TALK(1) User Commands TALK(1)


talk - talk to another user


talk address [terminal]


The talk utility is a two-way, screen-oriented communication program.

When first invoked, talk sends a message similar to:

Message from TalkDaemon@ her_machine at time ...
talk: connection requested by your_address
talk: respond with: talk your_address

to the specified address. At this point, the recipient of the message can
reply by typing:

talk your_address

Once communication is established, the two parties can type
simultaneously, with their output displayed in separate regions of the
screen. Characters are processed as follows:

o Typing the alert character will alert the recipient's

o Typing Control-L will cause the sender's screen regions to be

o Typing the erase and kill characters will affect the sender's
terminal in the manner described by the termios(3C) interface.

o Typing the interrupt or end-of-file (EOF) characters will
terminate the local talk utility. Once the talk session has
been terminated on one side, the other side of the talk
session will be notified that the talk session has been
terminated and will be able to do nothing except exit.

o Typing characters from LC_CTYPE classifications print or space
will cause those characters to be sent to the recipient's

o When and only when the stty iexten local mode is enabled,
additional special control characters and multi-byte or
single-byte characters are processed as printable characters
if their wide character equivalents are printable.

o Typing other non-printable characters will cause them to be
written to the recipient's terminal as follows: control
characters will appear as a caret (^) followed by the
appropriate ASCII character, and characters with the high-
order bit set will appear in "meta" notation. For example,
`\003' is displayed as `^C' and `\372' as `M-z'.

Permission to be a recipient of a talk message can be denied or granted
by use of the mesg(1) utility. However, a user's privilege may further
constrain the domain of accessibility of other users' terminals. Certain
commands, such as pr(1), disallow messages in order to prevent
interference with their output. talk will fail when the user lacks the
appropriate privileges to perform the requested action.

Certain block-mode terminals do not have all the capabilities necessary
to support the simultaneous exchange of messages required for talk. When
this type of exchange cannot be supported on such terminals, the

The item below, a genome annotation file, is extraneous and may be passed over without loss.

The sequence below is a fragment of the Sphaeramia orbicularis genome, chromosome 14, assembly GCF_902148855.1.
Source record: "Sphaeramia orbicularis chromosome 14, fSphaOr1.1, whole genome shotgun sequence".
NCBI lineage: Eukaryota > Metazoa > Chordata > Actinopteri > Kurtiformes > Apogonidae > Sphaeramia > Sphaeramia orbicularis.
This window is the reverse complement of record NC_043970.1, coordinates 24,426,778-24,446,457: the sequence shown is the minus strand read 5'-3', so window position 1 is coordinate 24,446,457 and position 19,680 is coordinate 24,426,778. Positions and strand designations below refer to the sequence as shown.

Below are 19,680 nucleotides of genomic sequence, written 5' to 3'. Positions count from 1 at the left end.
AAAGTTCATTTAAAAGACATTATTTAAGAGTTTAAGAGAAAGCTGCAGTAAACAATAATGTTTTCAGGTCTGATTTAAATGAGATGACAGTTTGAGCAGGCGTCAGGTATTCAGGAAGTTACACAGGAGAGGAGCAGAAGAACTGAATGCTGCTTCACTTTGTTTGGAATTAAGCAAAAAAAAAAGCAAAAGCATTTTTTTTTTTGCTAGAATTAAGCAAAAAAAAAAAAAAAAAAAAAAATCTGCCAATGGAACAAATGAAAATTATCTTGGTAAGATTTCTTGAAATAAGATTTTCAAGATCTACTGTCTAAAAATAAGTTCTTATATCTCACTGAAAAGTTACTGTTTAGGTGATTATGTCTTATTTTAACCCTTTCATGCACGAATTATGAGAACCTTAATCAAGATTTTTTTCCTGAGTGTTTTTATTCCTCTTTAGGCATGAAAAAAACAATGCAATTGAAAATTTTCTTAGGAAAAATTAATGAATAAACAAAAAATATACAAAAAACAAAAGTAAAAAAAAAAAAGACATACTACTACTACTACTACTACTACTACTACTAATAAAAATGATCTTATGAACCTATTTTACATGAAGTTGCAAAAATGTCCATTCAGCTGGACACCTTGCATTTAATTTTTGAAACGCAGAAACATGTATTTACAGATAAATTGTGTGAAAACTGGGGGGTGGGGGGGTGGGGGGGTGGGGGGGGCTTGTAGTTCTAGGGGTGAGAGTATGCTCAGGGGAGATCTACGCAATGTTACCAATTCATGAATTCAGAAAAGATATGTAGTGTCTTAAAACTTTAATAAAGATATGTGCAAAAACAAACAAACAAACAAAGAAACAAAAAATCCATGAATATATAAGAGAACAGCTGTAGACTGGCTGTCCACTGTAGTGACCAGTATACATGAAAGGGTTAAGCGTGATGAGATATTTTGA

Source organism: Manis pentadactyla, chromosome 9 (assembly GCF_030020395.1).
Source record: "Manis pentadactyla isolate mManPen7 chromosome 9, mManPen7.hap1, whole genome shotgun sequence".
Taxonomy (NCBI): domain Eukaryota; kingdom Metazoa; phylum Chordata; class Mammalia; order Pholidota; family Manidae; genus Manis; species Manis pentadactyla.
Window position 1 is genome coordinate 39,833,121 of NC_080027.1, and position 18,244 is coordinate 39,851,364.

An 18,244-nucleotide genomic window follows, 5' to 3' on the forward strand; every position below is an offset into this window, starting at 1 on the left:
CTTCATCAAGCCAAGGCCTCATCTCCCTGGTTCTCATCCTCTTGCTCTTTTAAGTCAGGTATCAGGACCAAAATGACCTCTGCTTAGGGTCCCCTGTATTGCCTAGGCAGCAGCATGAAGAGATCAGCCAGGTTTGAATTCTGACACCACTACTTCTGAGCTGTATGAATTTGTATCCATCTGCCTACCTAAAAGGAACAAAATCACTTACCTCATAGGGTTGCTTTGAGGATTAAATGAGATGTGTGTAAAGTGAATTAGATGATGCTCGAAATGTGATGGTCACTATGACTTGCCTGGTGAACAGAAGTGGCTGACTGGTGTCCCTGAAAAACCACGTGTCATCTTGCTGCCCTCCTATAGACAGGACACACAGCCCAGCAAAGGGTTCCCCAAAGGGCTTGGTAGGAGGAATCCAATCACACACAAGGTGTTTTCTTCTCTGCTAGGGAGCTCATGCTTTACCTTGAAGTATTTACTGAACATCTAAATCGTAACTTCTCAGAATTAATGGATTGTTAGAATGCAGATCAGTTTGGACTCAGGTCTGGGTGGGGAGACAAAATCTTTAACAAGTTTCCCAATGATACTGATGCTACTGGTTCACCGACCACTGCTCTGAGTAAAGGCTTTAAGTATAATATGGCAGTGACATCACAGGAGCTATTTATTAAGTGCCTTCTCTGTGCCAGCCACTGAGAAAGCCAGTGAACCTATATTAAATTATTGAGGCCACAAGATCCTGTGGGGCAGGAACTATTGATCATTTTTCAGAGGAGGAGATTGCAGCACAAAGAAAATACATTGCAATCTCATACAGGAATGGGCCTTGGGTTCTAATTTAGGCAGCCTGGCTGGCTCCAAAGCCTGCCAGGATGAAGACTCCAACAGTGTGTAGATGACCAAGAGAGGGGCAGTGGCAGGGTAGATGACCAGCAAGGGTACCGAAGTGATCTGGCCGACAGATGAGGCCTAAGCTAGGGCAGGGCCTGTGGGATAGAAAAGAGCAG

implementation may support an exchange with reduced levels of
simultaneous interaction or it may report an error describing the
terminal-related deficiency.


The following operands are supported:

The recipient of the talk session. One form of address is the
username, as returned by the who(1) utility. If you wish to
talk to someone on your own machine, then username is just
the person's login name. If you wish to talk to a user on
another host, then username is one of the following forms:


although user@host is perhaps preferred.

If the recipient is logged in more than once, terminal can be
used to indicate the appropriate terminal name. If terminal
is not specified, the talk message will be displayed on one
or more accessible terminals in use by the recipient. The
format of terminal will be the same as that returned by who.


See environ(7) for descriptions of the following environment variables
that affect the execution of talk: LANG, LC_ALL, LC_CTYPE, LC_MESSAGES,

Determine the name of the invoker's terminal type. If this
variable is unset or null, an unspecified terminal type will be


The following exit values are returned:

Successful completion.

An error occurred, or talk was invoked on a terminal incapable of
supporting it.


host name database

user and accounting information for talk


See attributes(7) for descriptions of the following attributes:

|Interface Stability | Standard |


mail(1), mesg(1), pr(1), stty(1), who(1), write(1), termios(3C),
attributes(7), environ(7), standards(7)


Typing Control-L redraws the screen, while the erase, kill, and word kill
characters will work in talk as normal. To exit, type an interrupt
character. talk then moves the cursor to the bottom of the screen and
restores the terminal to its previous state.

November 6, 2000 TALK(1)